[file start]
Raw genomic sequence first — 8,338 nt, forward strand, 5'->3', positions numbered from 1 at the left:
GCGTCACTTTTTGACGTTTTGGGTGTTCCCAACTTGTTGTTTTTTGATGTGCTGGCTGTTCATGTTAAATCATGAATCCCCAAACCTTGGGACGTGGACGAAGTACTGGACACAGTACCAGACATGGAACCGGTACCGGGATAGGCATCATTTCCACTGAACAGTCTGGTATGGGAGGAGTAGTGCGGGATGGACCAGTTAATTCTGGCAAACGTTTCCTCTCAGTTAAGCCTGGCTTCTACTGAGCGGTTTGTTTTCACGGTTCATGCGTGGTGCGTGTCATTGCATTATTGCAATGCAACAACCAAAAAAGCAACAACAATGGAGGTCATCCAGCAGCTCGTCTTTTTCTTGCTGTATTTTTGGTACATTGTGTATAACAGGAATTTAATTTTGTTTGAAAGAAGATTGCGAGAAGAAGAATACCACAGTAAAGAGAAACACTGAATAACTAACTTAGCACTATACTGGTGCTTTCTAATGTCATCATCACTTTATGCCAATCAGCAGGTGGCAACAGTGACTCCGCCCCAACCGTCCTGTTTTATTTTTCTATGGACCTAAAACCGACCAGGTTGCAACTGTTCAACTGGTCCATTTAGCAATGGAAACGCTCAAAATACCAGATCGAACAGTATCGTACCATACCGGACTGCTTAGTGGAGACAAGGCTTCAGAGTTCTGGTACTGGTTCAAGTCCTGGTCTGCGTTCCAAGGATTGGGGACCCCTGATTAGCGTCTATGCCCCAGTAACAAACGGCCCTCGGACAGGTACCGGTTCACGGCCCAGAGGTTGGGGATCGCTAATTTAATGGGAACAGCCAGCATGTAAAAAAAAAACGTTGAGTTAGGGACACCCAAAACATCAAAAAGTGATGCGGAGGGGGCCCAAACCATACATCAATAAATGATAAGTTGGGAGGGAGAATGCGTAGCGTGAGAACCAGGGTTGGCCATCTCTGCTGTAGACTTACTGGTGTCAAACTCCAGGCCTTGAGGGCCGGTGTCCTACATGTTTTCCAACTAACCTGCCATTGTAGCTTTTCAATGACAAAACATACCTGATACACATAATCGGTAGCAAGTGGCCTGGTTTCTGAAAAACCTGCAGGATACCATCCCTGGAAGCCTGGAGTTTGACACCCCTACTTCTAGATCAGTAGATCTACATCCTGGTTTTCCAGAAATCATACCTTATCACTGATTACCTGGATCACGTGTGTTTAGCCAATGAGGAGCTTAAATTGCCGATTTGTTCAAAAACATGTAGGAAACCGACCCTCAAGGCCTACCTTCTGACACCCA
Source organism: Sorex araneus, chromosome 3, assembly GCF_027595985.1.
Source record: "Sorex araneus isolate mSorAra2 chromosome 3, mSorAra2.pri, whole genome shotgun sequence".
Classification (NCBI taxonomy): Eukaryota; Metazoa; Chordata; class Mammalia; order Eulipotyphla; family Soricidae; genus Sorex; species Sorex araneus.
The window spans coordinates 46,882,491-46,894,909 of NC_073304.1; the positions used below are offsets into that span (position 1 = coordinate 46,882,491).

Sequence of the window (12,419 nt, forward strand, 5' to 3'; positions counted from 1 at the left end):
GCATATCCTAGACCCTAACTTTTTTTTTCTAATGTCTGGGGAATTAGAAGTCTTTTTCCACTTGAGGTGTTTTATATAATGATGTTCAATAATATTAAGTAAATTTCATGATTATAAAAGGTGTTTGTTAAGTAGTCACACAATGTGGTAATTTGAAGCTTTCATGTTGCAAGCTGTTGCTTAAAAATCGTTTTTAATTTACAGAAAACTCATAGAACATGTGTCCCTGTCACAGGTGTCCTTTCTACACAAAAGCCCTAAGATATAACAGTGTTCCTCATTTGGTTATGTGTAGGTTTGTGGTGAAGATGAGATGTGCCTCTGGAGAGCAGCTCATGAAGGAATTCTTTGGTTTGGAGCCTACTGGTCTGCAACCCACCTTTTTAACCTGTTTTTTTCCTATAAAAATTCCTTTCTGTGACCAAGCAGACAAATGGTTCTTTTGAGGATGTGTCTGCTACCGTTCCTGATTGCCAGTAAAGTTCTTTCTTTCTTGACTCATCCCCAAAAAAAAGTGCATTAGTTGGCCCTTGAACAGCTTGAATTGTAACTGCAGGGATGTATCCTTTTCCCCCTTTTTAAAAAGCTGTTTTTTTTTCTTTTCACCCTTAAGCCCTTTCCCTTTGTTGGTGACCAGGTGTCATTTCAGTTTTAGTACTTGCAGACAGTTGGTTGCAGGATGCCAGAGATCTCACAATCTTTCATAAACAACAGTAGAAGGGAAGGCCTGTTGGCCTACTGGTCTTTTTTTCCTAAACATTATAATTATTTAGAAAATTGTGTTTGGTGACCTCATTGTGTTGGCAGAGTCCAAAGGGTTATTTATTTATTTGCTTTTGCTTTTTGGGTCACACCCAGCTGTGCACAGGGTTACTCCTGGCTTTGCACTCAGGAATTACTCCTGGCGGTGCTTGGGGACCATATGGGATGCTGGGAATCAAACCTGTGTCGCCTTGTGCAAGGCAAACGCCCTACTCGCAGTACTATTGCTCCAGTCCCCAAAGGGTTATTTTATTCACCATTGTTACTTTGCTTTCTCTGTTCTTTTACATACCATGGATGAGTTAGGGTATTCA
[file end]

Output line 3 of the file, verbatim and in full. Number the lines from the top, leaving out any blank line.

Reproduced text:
Source organism: Sorex araneus, chromosome 3, assembly GCF_027595985.1.